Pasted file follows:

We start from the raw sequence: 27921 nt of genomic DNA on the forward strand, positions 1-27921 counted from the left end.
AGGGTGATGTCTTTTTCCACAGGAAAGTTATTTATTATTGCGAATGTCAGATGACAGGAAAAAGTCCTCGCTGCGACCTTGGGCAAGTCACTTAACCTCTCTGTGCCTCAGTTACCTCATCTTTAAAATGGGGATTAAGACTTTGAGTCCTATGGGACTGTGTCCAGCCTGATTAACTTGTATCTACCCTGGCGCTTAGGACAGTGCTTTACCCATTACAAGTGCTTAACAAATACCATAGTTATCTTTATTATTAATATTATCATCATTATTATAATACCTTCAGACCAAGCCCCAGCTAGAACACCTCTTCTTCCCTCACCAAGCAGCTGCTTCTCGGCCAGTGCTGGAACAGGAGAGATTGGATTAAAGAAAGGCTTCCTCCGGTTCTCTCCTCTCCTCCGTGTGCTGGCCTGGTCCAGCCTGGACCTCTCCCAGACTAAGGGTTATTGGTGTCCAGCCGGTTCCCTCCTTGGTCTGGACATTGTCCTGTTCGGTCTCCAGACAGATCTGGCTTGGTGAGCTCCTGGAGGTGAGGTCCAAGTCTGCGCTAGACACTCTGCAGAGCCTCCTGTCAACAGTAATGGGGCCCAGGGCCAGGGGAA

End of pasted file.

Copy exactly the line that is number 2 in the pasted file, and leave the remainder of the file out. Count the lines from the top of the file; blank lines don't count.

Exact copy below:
AGGGTGATGTCTTTTTCCACAGGAAAGTTATTTATTATTGCGAATGTCAGATGACAGGAAAAAGTCCTCGCTGCGACCTTGGGCAAGTCACTTAACCTCTCTGTGCCTCAGTTACCTCATCTTTAAAATGGGGATTAAGACTTTGAGTCCTATGGGACTGTGTCCAGCCTGATTAACTTGTATCTACCCTGGCGCTTAGGACAGTGCTTTACCCATTACAAGTGCTTAACAAATACCATAGTTATCTTTATTATTAATATTATCATCATTATTATAATACCTTCAGACCAAGCCCCAGCTAGAACACCTCTTCTTCCCTCACCAAGCAGCTGCTTCTCGGCCAGTGCTGGAACAGGAGAGATTGGATTAAAGAAAGGCTTCCTCCGGTTCTCTCCTCTCCTCCGTGTGCTGGCCTGGTCCAGCCTGGACCTCTCCCAGACTAAGGGTTATTGGTGTCCAGCCGGTTCCCTCCTTGGTCTGGACATTGTCCTGTTCGGTCTCCAGACAGATCTGGCTTGGTGAGCTCCTGGAGGTGAGGTCCAAGTCTGCGCTAGACACTCTGCAGAGCCTCCTGTCAACAGTAATGGGGCCCAGGGCCAGGGGAA